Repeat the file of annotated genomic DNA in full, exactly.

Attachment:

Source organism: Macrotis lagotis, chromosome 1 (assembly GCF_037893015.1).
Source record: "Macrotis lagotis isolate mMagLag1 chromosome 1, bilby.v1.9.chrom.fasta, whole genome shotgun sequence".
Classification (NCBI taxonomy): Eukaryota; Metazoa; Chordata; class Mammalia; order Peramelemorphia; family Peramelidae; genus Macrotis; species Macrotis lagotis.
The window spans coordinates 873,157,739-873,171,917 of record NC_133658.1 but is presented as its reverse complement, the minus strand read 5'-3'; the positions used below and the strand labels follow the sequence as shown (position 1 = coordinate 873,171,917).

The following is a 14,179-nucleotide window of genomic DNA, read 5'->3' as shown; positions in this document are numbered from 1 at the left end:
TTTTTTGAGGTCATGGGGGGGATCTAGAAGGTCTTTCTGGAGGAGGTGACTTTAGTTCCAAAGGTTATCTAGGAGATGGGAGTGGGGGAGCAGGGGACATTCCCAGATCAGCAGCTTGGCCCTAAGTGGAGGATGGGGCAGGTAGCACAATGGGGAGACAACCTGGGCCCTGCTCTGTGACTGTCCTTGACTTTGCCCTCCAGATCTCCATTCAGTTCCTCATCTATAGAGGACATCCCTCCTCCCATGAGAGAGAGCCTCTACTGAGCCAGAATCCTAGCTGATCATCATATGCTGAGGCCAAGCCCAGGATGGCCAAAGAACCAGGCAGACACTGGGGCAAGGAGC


Source organism: Macrotis lagotis, chromosome 1 (assembly GCF_037893015.1).
Source record: "Macrotis lagotis isolate mMagLag1 chromosome 1, bilby.v1.9.chrom.fasta, whole genome shotgun sequence".
Classification (NCBI taxonomy): Eukaryota; Metazoa; Chordata; class Mammalia; order Peramelemorphia; family Peramelidae; genus Macrotis; species Macrotis lagotis.
The window spans coordinates 873,157,739-873,171,917 of record NC_133658.1 but is presented as its reverse complement, the minus strand read 5'-3'; the positions used below and the strand labels follow the sequence as shown (position 1 = coordinate 873,171,917).

The following is a 14,179-nucleotide window of genomic DNA, read 5'->3' as shown; positions in this document are numbered from 1 at the left end:
TTTTTTGAGGTCATGGGGGGGATCTAGAAGGTCTTTCTGGAGGAGGTGACTTTAGTTCCAAAGGTTATCTAGGAGATGGGAGTGGGGGAGCAGGGGACATTCCCAGATCAGCAGCTTGGCCCTAAGTGGAGGATGGGGCAGGTAGCACAATGGGGAGACAACCTGGGCCCTGCTCTGTGACTGTCCTTGACTTTGCCCTCCAGATCTCCATTCAGTTCCTCATCTATAGAGGACATCCCTCCTCCCATGAGAGAGAGCCTCTACTGAGCCAGAATCCTAGCTGATCATCATATGCTGAGGCCAAGCCCAGGATGGCCAAAGAACCAGGCAGACACTGGGGCAAGGAGC